• Muzic, Ivan: Autoctonia e prereligione sul suolo della provincia Romana di Dalmazia. Accademia Archeologica Italiana, Roma 1994 (5th edition: Slaveni, Goti i Hrvati na teritoriju rimske provincije Dalmacije Zagreb 1998, 599 p.)
  • Zaninovic, M.: Ilirsko pleme Delmati. Godišnjak (Annuaire) 4-5, 27 p., Centar za balkanološke studije, Sarajevo 1966–1967.


See also



References

  1. The Cambridge Ancient History Vol. 11 : The High Empire, AD 70-192 by Peter Rathbone,page 597, "... One such place was Delminium, from which the Illyrian Delmatae took their name, attacked more than once by Roman consuls ..."
  2. The Illyrians by J. J. Wilkes,1992,ISBN 0631198075,Page 70,"... on Pannonia (1959) and Moesia Superior (1970). Duje Rendic-Miocevic has published several studies of names from the territory of the Delmatae, ..."
  3. The Oxford Classical Dictionary by Simon Hornblower and Antony Spawforth,2003,page 426
  4. A dictionary of the Roman Empire Oxford paperback reference,ISBN-0195102339,1995,page 202,"contact with the peoples of the Illyrian kingdom and at the Celticized tribes of the Delmatae"
  5. Roman Dacia: the making of a provincial society by W. S. Hanson,Ian Haynes,2004,page 22,"Outside the main urban centres, the best attested group of civilian immigrants is members of the Dalmatian tribes such as the Baridustae"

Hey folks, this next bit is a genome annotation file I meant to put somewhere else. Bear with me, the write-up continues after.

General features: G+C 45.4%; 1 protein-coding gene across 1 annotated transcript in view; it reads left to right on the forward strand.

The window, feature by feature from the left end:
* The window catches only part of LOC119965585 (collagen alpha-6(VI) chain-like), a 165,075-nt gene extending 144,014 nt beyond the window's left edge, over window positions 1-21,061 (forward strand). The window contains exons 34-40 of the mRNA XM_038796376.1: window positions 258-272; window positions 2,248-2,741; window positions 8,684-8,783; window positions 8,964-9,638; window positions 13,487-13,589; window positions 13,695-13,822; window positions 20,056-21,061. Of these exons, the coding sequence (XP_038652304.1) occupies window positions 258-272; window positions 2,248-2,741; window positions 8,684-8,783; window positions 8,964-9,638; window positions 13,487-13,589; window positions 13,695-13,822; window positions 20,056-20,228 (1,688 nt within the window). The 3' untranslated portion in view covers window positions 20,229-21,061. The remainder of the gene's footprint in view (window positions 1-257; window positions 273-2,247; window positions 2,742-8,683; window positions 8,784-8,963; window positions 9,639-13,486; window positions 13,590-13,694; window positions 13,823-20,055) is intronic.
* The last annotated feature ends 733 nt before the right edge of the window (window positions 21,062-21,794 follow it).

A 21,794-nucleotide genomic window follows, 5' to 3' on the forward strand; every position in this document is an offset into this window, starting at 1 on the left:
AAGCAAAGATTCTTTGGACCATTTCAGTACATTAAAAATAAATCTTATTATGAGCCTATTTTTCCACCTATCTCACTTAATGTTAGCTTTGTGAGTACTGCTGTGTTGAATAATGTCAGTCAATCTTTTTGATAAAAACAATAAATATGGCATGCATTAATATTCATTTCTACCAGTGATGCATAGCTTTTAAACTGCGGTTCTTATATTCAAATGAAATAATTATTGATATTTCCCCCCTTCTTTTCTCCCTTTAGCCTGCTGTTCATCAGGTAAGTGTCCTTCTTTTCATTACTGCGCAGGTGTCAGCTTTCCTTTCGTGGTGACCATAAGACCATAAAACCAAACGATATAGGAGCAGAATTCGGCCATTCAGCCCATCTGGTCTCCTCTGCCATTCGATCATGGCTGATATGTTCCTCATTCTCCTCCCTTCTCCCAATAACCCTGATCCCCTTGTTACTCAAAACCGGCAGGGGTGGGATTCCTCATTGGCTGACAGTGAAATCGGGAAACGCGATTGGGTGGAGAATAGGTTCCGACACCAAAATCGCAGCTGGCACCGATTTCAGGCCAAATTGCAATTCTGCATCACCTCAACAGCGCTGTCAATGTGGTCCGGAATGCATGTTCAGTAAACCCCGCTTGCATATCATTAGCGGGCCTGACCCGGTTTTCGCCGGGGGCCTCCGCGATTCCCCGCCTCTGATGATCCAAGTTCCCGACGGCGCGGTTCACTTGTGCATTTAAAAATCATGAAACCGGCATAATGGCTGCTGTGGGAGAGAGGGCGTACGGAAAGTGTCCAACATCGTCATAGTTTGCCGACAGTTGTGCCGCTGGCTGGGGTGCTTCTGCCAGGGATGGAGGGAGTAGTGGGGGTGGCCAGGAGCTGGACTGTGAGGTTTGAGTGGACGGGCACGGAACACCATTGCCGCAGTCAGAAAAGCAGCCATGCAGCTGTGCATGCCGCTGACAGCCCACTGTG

6. The Illyrians by J. J. Wilkes,1992,ISBN 0631198075,page 203,"... the later Siscia (Sisak), in the same year that the Romans first attacked the Delmatae. The general scarcity of references to Pannonians may be a reflection of their subjection to the Scordisci. ..."
  7. The Illyrians by J. J. Wilkes,1992,ISBN 0631198075,page 247, "... Death among Illyrians 247 identities of Silvanus and Diana, a familiar combination on many dedications in the territory of the Delmatae. Sometimes the name of a local deity is recorded only in the Latin form, for example, ..."
  8. Wilkes. "North of the Japodes, the altars to Vidasus and Thana dedicated at the hot springs of Topusko reveal the local Roman Illyrians..."
  9. The Illyrians by J. J. Wilkes,1992,ISBN 0631198075,page 257,"... Cities were organized for the plains (polie) inhabited by the inland Delmatae, including Delminium (near Duvno), Pelva (near Livno), Salvium (Glamoc), Novae (near Imotski) and Magnum (in the Cikola valley). ..."